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An image of microscopic irregularities on the glass surface that aid in the formation of bubbles. Scale bar length - 100 micrometers

Connecting the concentration at which the formation of bubbles ends, with the surface tension at the interface between liquid and gas, ambient pressure and Henry's constant, the scientists expressed the total number of bubbles formed (for the entire time the dissolved CO2 content fell) through the characteristics of the drink (viscosity, density, volume, the level of the surface of the liquid in the glass and the initial concentration of the solution), as well as the temperature and pressure at which the experiment is carried out.

For the measurements, the researchers used a commercial lager in 250 milliliter bottles with five percent alcohol and a CO2 concentration of about 5.5 grams per liter. Before the experiments, the drink was stored for at least two days in a refrigerator at a temperature of 6 degrees Celsius.

In the course of the experiments, the authors carefully (avoiding excessive turbulence and excessive foaming, which were not taken into account in the theoretical model) poured the contents of the bottles into four identical half-liter glasses, previously washed with distilled water and dried at a temperature of 60 degrees Celsius. Scientists took measurements four times (for different bottles of beer) and averaged the results, and the density and viscosity were determined only after degassing the drink.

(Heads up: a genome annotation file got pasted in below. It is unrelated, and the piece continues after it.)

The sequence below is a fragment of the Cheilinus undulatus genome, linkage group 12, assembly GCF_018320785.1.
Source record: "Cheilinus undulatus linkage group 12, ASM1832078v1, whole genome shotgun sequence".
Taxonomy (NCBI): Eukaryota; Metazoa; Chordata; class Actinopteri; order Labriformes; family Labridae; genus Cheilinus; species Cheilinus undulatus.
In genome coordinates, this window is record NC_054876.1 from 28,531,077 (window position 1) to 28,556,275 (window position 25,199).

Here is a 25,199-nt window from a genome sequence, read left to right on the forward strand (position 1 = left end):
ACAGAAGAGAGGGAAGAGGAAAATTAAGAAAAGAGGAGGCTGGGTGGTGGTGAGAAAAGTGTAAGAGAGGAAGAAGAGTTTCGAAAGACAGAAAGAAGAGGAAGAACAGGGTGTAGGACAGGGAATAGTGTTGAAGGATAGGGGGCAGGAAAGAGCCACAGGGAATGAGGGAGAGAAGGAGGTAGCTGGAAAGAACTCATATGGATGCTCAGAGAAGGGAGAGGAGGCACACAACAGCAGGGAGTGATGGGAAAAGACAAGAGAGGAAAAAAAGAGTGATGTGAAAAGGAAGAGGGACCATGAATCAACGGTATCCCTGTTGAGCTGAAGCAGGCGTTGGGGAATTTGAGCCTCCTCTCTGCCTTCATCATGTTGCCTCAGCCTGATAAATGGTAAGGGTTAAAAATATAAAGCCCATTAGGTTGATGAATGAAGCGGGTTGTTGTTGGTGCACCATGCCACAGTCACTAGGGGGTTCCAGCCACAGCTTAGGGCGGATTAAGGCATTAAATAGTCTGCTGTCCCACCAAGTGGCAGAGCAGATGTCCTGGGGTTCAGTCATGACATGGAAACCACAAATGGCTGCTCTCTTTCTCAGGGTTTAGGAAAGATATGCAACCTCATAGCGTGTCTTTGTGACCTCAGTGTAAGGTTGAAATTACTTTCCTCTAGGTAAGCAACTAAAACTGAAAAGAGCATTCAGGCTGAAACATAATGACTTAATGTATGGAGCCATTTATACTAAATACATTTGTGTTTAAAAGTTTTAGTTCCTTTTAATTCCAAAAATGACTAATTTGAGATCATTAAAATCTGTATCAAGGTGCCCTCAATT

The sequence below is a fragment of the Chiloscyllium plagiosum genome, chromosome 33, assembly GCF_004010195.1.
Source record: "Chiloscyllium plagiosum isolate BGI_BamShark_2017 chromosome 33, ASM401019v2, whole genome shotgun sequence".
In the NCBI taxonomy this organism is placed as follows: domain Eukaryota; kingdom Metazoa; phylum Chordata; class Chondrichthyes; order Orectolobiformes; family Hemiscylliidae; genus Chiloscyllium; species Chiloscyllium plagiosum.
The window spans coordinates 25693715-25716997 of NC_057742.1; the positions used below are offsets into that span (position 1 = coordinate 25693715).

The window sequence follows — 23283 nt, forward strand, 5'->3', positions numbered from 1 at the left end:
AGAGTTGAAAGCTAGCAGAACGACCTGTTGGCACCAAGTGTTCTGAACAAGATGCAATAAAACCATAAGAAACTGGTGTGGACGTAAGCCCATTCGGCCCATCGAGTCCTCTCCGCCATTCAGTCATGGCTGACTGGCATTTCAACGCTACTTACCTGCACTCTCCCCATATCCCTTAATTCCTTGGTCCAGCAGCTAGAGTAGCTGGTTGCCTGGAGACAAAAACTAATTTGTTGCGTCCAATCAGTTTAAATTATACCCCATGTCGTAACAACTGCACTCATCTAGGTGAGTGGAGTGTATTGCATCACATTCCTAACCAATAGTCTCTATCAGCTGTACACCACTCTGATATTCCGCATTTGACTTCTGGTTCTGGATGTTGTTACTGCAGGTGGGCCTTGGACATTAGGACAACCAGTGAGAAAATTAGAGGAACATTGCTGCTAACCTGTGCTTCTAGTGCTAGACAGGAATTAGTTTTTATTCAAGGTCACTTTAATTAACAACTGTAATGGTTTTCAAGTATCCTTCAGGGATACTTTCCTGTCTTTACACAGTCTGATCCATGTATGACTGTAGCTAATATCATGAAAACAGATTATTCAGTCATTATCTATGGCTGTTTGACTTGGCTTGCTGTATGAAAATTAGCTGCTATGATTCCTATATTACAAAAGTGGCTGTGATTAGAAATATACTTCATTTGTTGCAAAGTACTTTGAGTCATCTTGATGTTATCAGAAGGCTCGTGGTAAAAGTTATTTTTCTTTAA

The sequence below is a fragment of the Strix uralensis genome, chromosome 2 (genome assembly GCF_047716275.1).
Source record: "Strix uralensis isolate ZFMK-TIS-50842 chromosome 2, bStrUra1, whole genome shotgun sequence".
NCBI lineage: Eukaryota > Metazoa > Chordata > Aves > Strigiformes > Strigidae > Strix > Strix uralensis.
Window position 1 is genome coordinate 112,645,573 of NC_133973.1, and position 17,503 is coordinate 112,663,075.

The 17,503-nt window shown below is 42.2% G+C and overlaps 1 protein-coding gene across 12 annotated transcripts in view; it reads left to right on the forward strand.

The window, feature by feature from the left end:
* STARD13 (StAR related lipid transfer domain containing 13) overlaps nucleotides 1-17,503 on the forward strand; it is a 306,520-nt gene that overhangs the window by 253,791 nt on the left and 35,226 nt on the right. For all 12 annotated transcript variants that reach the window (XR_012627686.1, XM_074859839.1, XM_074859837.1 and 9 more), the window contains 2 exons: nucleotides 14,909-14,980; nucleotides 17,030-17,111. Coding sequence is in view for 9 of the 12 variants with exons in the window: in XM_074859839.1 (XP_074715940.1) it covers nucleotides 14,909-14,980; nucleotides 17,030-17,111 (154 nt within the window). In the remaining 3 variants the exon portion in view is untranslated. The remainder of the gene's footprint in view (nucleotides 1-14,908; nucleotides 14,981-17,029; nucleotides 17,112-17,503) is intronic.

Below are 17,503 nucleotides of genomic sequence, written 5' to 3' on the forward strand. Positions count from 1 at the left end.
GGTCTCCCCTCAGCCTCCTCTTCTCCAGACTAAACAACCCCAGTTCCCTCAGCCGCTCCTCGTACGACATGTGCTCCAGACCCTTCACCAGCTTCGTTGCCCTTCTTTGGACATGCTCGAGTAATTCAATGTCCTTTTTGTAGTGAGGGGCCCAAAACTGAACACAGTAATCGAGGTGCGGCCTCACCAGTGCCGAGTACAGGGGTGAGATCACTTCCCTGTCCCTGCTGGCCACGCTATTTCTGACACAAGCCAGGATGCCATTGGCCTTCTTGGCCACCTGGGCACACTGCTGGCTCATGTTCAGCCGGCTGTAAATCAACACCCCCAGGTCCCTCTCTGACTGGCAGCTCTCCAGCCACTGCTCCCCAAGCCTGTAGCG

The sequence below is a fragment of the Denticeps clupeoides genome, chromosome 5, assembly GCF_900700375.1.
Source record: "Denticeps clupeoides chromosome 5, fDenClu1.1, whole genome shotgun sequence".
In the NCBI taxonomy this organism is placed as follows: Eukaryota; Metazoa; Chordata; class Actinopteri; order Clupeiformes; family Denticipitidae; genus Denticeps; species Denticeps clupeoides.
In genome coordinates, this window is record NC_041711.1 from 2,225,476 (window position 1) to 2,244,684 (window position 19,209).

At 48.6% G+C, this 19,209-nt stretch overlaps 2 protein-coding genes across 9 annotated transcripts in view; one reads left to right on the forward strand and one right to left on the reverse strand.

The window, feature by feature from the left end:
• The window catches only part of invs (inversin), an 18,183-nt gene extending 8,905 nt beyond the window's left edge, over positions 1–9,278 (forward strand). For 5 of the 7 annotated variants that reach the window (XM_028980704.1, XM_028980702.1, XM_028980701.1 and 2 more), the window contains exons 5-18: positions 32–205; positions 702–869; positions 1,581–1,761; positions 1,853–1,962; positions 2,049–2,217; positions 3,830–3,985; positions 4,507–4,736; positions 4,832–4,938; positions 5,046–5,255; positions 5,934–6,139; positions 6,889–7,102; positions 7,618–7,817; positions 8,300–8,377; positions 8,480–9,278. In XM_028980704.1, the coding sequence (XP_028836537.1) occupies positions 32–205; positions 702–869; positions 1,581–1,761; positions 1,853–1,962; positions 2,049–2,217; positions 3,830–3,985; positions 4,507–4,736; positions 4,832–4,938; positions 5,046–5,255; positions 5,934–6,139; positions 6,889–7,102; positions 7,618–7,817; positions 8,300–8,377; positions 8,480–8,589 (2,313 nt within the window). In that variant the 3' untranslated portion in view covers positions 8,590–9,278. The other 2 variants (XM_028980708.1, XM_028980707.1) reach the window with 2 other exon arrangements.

It turned out that with a liquid level of 8.9 centimeters and a critical radius of curvature of gas cavities of 1-10 micrometers, from two hundred thousand to one million CO2 bubbles are formed in a lager glass.

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Comparison of theoretical estimates of the total number of carbon dioxide bubbles in beer (blue curve) and champagne (red curve) under similar conditions depending on the critical radius of curvature of gas cavities.

It is noted that approximately the same number of bubbles occurs in a glass with 100 milliliters of champagne at a similar temperature and liquid level (10 degrees Celsius and 7.4 centimeters). In beer, however, a sharper dependence on the critical radius of curvature of gas cavities is observed - with a radius of 1 micrometer, approximately half as many bubbles are formed in it than in champagne, and at 10 micrometers, already twice as many.

Recently, beer has become the subject of research in other areas of science. So, in May last year, archaeologists proposed to identify traces of beer production by the microstructure of cereal grains, in 2018 scientists predicted an increase in the price of a drink due to global warming, and in 2016 they found that the subjective perception of beer taste can be improved with the help of music.